The structure of the game is similarly flawed: excellent in theory, but weak in practice. The game is split into five distinct sections: Cell, where you are but a single-celled blob in a puddle; Creature, where you control one member of your species in derping around on the planet’s surface, and find new body parts to evolve by mating and passing on your genes; Tribal, where you lead a village of your species in establishing yourselves as the rulers of the planet; Civilisation, where your group of your species must dominate the other, rival factions of your species; and Space, where, having united the planet under your faction’s banner, you become a Captain of a Spaceship, and bugger off into the heavens to conquer the Universe. This is a logical progression from stage to stage of development, and one of the best features is that your roles and abilities in one stage are defined by your actions in the previous one: for instance, a species of mine was a peaceful group of herbivores, until Civilisation, where we unleashed armageddon and ended up as ‘Shamans’ in the space stage (I can’t remember the details of this, but I think we were basically peacekeepers, but with nukes, y’know, just in case). This means that everything has a purpose – you will be violent now if you were violent in the past, which makes a lot of sense. However, this structure basically means that there are five games in one here; Tribal and Civilisation are basically weak RTS games, that lack the personal control of Creature, and the scale of exploration in Space. Perhaps, Maxis, you could introduce a single politician in Civilisation stage that the player controls, instead of your entire city for some reason, which would allow the player more control over things like political structures (ie democracy or autonomy) and would make things like the people protesting more worthwhile – there’s no point in a city revolting if there’s an election coming up in the game, where they can easily get the player out of office. However, I would say that an improvement is not simply to put Creature Stage into all the others; although the Galactic Adventures expansion pack was fun, it was basically Creature Stage with guns and speech bubbles – the four-power structure was even the same! The great thing about the initial release of the game was the radical difference between the stages, which mimicked the surprise and almost fear of what will come next that my poor Niffins would had been feeling when they first discovered fire; keep the stages different, but keep the stage structure – it lets the player’s species develop in a meaningful way, now it simply has to be more fun to play.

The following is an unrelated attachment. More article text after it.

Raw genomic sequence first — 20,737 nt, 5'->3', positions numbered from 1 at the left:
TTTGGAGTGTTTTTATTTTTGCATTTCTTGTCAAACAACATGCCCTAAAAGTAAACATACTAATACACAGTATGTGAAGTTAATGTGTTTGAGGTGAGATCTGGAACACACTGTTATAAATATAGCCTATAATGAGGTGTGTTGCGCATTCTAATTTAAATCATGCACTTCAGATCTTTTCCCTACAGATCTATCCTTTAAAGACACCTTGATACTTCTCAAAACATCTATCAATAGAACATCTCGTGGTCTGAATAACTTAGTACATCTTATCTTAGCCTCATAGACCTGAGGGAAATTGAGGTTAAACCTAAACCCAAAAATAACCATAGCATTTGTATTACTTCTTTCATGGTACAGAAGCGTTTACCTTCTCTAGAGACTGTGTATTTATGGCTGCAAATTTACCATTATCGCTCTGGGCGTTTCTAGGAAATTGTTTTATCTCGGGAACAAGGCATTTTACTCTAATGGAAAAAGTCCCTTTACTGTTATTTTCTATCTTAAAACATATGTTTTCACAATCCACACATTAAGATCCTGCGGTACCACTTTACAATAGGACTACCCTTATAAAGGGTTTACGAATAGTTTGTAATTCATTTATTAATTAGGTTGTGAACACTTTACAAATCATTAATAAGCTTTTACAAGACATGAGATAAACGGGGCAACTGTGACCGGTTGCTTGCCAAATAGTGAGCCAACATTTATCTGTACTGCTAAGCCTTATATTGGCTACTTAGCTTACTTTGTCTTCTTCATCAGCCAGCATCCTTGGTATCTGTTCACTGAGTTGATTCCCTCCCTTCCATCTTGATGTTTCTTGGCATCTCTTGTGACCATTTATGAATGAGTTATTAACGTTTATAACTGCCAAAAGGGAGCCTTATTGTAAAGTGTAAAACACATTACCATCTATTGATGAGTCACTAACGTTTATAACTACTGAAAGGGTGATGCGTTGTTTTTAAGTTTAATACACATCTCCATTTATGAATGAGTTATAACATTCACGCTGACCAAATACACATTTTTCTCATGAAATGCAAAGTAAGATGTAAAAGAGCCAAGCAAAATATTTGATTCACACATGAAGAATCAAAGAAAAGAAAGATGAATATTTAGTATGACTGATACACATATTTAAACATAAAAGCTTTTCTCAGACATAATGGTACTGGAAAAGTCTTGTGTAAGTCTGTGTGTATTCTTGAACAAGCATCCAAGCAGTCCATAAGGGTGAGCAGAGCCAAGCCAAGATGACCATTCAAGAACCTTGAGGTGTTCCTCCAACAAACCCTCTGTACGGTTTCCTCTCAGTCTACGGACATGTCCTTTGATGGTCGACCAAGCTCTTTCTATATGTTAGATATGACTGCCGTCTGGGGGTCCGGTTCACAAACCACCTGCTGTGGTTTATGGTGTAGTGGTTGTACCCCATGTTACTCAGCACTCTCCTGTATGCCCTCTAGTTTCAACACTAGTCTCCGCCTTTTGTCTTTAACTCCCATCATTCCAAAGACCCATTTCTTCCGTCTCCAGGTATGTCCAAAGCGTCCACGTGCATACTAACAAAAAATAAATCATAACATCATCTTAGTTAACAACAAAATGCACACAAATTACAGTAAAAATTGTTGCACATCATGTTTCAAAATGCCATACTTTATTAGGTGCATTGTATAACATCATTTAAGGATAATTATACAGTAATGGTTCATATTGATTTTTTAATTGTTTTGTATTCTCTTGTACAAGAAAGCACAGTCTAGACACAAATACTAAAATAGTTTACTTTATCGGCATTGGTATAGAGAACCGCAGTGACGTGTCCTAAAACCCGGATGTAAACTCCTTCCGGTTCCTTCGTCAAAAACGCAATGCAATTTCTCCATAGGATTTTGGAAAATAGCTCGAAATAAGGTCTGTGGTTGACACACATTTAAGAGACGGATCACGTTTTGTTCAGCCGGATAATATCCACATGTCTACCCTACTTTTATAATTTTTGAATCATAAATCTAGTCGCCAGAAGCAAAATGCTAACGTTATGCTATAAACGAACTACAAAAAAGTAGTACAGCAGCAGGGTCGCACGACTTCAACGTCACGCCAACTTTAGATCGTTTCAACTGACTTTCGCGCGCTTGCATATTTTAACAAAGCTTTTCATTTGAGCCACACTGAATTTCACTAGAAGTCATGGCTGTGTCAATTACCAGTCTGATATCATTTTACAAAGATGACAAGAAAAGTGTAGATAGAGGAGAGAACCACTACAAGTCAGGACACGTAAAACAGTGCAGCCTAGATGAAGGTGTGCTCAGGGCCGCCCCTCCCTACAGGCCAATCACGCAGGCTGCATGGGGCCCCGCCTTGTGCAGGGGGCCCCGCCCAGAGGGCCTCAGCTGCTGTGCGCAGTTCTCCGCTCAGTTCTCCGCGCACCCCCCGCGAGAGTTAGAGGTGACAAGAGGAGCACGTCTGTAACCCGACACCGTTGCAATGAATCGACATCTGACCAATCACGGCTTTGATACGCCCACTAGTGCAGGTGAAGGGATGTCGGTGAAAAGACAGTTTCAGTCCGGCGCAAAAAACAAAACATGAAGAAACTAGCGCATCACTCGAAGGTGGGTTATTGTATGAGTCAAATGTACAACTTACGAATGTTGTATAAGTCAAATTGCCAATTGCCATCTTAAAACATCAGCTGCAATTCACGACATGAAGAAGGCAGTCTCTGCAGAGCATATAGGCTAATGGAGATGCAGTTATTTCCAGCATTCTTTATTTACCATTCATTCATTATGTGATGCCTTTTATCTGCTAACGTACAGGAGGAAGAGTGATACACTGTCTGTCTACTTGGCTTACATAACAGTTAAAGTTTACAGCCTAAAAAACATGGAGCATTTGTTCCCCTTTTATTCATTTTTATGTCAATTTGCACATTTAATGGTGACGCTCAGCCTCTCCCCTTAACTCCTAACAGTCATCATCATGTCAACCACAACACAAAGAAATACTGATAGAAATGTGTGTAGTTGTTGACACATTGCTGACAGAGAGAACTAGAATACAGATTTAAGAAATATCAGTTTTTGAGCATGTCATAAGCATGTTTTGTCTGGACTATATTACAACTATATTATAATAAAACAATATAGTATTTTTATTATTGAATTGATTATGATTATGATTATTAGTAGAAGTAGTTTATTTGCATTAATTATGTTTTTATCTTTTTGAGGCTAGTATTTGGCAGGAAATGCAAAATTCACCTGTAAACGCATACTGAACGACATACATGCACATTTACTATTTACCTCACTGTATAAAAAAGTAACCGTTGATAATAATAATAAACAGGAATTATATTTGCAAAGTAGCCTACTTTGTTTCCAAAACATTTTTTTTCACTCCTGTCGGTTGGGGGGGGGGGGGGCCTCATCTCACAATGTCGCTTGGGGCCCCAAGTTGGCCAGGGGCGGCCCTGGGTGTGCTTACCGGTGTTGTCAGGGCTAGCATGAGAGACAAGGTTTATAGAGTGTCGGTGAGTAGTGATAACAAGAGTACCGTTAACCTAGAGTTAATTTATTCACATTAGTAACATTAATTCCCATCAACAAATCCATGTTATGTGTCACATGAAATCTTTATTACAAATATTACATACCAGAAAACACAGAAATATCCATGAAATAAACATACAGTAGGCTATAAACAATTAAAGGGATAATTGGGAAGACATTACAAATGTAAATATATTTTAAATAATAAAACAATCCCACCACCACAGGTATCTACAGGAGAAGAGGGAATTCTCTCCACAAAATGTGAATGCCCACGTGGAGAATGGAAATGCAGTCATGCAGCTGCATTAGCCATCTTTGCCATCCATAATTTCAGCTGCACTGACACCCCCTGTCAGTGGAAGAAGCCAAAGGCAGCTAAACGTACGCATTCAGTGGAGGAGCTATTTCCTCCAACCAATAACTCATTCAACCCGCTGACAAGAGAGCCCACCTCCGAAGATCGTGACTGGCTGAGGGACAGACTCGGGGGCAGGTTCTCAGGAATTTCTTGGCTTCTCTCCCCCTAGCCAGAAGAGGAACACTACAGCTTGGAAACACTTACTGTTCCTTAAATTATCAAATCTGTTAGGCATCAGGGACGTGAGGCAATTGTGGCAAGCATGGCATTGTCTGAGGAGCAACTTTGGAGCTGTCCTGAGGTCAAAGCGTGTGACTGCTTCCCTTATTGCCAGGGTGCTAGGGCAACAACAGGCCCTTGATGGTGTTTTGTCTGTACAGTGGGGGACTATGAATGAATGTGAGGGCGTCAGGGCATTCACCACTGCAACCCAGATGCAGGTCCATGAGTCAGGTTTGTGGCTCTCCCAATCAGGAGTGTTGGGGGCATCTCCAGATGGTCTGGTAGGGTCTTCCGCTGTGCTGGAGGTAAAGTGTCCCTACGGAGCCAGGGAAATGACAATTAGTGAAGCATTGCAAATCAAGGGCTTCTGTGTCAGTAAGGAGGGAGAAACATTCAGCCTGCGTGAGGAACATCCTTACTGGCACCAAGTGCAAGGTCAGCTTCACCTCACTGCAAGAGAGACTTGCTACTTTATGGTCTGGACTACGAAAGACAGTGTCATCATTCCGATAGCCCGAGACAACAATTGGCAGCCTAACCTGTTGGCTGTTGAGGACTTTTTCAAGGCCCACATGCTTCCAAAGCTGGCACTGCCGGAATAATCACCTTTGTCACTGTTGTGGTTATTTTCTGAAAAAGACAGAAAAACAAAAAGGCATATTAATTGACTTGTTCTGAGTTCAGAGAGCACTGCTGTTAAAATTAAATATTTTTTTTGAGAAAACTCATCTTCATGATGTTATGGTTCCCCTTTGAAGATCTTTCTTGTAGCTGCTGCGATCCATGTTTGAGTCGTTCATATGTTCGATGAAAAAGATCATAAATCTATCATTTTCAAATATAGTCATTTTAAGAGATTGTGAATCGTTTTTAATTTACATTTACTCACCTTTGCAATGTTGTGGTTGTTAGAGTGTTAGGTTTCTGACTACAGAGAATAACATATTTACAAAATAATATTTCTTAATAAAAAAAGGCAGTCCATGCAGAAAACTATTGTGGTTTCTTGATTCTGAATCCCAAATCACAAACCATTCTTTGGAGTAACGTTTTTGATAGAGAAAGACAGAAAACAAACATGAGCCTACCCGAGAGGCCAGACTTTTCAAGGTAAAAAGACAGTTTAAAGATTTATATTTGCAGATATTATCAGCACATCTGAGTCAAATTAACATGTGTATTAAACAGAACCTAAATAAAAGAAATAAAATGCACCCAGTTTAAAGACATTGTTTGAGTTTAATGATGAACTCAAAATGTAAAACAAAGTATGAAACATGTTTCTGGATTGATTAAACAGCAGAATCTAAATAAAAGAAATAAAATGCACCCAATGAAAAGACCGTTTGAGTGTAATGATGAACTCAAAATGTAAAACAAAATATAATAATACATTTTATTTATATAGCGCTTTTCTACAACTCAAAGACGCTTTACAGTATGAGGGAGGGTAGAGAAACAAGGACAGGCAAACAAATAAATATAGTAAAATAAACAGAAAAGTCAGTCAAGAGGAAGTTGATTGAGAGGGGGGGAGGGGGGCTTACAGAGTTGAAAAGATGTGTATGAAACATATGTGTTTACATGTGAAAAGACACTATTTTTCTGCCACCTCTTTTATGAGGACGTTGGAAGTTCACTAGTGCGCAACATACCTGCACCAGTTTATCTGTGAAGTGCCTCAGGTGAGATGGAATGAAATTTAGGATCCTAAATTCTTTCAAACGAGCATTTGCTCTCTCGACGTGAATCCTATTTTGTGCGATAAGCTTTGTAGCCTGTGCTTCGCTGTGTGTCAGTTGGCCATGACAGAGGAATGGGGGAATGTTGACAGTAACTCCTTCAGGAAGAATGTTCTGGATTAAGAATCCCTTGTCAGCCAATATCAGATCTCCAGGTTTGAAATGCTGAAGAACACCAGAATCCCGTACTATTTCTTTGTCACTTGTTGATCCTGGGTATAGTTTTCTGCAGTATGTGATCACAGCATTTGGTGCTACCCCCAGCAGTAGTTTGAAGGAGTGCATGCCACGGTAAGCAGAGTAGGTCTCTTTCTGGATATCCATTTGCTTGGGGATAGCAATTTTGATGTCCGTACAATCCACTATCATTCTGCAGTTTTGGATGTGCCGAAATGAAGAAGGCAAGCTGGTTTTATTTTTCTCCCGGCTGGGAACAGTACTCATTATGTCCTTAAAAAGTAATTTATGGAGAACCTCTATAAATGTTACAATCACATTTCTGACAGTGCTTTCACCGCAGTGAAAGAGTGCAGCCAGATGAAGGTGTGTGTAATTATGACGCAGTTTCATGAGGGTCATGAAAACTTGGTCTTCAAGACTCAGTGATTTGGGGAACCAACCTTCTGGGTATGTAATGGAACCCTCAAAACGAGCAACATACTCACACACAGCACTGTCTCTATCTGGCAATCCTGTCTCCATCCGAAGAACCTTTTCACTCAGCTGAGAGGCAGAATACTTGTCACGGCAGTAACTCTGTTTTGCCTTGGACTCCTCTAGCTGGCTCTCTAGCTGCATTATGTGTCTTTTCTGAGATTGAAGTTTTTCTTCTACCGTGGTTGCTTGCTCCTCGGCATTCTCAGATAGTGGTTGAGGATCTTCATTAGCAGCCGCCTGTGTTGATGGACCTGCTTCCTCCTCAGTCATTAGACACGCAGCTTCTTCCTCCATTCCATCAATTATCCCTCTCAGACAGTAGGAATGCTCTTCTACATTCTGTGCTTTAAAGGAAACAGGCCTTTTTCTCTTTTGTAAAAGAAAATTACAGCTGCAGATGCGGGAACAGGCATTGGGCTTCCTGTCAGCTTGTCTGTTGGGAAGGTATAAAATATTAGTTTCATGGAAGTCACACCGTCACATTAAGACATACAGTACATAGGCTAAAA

Just a quick point now about the community – I can’t say much about it because I was never a part of it. I said I had a little technofear earlier, and this is true – I failed to set up an EA account that worked with Galactic Adventures because I buggered up my email address, and made it worse by uninstalling and reinstalling, de-installing and over-installing the game, resulting in me having no created creatures, missions or civilisations from other players’ games, and every Maxis-created thing being ominously named ‘BAD DATA’ (which reminded me of this). However, the fact that new creations are constantly scrolling along on the Spore website would suggest that there is at least some community, which would do nothing but support a game that’s already enjoyable in its own right (as evidenced by the last five years of my singleplayer life with the game).

Spore is not perfect, but few games are (okay, The Last Of Us, Mass Effect 2, Pokemon Black and the original Crash Bandicoot are possible exceptions), but it is genuinely innovative: the creature creation alone is a great idea executed well, and he game’s structure and gameplay beyond this compliment the development of your species in general, but need to be refined so that they don’t just fit chronologically, but are actually fun to play too. I’m not hopeful for a sequel any time soon; Darkspore was poorly received by players and critics, and Maxis would appear to be spending its time on the new Sims game, which I am also looking forward to. However, at some point in my lifetime, I want a sequel to this addictive and flawed game.

Other games I’m holding out on sequels for include Black & White 2 (not the Pokemon games!), Theme Park World, Split/Second, Crunchball 3000 and Pokemon XD.

Links:

Spore website (webspore?)

Eddie Izzard on Technology (are you Chad Vader?)

Bad Wolf clip (not uploaded on the BBC’s YouTube channel, interestingly)